As you can see below, my stripes got really wonky around the waistband and I’m not sure why.  I cut the waistband pieces so they’d match, but something went awry.  My skirt side seams are still fairly matched because I sacrificed waistband matching to get them to look right.  I figured my arms would cover the side seam at the waist a lot of the time, but the skirt side seams will always be visible.

striped-knit-deer-and-doe-belladone-side

Back of striped dress is striped just like the front:  truth in advertising.  I accidentally made a cutting mistake right away, so I had to cut my back skirt pieces separately to conserve fabric even though they should have been cut on the fold because there’s no zipper in this dress.  I think I did a pretty decent job of lining up the stripes.  I can see where the seam is, but I think it’s hidden pretty well for those not in the know.

striped-knit-deer-and-doe-belladone-back

And here’s my lovely binding, which I painstakingly folded right on the stripe so it could be solid black.  You can also see my rear skirt seam.  Oh, and my coverstitching.  I almost used the sewing machine instead of the coverstitch because this knit is so stable that it really wouldn’t matter.  But I went for it because I paid money to own a coverstitch machine, so I should probably use it.

striped-knit-deer-and-doe-belladone-binding

And there you have it:  two Belladones. That brings my Belladone count up to six, I believe, but a couple of them are two years old and too small to wear.  McCall’s 6696 is currently beating it at seven, but it’s close.  I also have a Belladone frankenpattern that I finished a couple of weeks ago, so if we count it, I think my 6696 and Belladone counts might be neck and neck.  Plus I’ve used the Belladone skirt on tons of dresses because it’s my perfect dress skirt: slightly a-line, darted in the back, and front pleats for extra belly room without adding bulk.

When I first started sewing, I never wanted to repeat patterns because I thought it would be dumb to have a closet full of the same clothes in different colors/prints.  I’ve obviously changed my tune on that one, and it’s a good thing because if it weren’t for repeat patterns that don’t require several rounds of muslining, I wouldn’t have nearly as many clothes!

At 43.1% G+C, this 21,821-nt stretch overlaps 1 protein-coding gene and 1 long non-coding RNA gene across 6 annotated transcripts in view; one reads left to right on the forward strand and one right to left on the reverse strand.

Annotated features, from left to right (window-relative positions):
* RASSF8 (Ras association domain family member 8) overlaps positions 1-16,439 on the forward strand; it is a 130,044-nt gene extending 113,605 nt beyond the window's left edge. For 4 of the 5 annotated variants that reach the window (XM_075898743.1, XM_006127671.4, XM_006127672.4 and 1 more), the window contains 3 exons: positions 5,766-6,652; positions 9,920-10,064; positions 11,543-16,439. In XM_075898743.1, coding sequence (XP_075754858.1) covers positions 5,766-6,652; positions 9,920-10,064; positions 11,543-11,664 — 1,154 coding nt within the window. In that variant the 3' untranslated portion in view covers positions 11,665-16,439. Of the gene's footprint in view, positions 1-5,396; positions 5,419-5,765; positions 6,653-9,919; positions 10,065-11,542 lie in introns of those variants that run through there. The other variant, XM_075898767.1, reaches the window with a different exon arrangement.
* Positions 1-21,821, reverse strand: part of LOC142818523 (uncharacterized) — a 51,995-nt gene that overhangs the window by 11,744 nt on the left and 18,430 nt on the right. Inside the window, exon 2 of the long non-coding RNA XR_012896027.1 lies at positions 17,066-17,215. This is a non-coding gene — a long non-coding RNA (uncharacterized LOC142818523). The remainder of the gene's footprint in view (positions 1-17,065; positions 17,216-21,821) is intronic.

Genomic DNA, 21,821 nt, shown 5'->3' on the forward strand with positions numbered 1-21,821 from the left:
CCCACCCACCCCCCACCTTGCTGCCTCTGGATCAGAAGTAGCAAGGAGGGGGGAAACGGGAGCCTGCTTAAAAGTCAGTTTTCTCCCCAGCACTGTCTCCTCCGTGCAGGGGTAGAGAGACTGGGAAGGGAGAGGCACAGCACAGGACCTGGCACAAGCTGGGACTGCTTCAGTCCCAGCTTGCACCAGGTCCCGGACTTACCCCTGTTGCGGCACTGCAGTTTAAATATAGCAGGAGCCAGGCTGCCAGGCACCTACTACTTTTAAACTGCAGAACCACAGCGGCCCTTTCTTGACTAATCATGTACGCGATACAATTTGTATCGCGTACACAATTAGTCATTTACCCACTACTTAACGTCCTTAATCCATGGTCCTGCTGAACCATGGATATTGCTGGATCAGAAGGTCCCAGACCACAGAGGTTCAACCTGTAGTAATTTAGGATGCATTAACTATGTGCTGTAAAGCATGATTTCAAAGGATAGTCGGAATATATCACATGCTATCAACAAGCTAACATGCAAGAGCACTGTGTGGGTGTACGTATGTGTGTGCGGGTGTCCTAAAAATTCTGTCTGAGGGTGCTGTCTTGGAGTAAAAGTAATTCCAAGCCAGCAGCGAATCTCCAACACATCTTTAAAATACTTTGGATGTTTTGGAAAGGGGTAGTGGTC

Apr 172015
 

Hi kids!  Today I have a Deer and Doe Belladone to show you, plus I have some thoughts on purchasing Vlisco fabric, which is what this dress is made of.

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First, the dress.  This is the Deer and Doe Belladone, which I’ve made twice before.  You are seeing it photographed in my grandma’s backyard on one of the many days when it was too cold to visit the beach while we were in Florida.  But I’m next to a palm tree, so it’s better scenery than is usually offered on this blog!Vlisco-Deer-and-Doe-Belladone-back
Also good scenery:  a puppy!  He’s not really a puppy, but I’ve taken to calling all dogs puppies.  That’s Bentley, my grandma’s dog.  He’s is actually not at all a spring chicken; he’s advanced in years for a miniature Doberman Pinscher, and as a result he has diabetes and poor vision.  Which is very sad, but also adorable when he tries to jump up on the couch to sit on your lap and has the grace of a baby giraffe trying to find its legs.  Re: the dress, there’s a little wrinkling on the back that I’ll try to take care of in future versions, though I’m not sure I’ll use the cutout back again.  It’s a bit too distinctive for me to want to have five of them.  I’ve decided I’m okay with a closet full of Archers and McCall’s 6696s, but I draw the line at cutout backed Belladones!

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My lovely photographer, my mother, decided to get artistic, which made me laugh.  But I do like how this photo turned out!

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As we were taking this picture, Bentley decided to photobomb me while taking care of his business.  I 1. find this hilarious, and 2. like the way the wind is blowing my skirt, so the photo gets posted.

Vlisco-Deer-and-Doe-Belladone-front-2

Another through-the-palm-tree shot with bonus puppy.  You can see here that I scooped out the neckline a bit.  That Belladone neckline is really high!Vlisco-Deer-and-Doe-Belladone-detail-waistband

Here you can see my waistband seam matching, which is excellent except for the fact that the side on the right is a little bit shorter than the side on the left.  Boo, but I was very pleased with my invisible zip seam matching.  I didn’t attempt any pattern matching because I just barely had enough fabric to eke out this dress, plus I can’t even discern a repeat in this pattern.  The fabric, as I mentioned above, is Vlisco.  This one is their voile, which seems exactly like their Wax, Java, and Super-wax (I’m pretty sure I have them all in my collection) to me, so I’m not sure what the difference is supposed to be.  This one did seem more shiny when it arrived, but they all look and feel like quilting cotton once they’ve been washed.Vlisco-Deer-and-Doe-Belladone-detail-pink-serging

I used pink thread for my serging!Vlisco-Deer-and-Doe-Belladone-detail-binding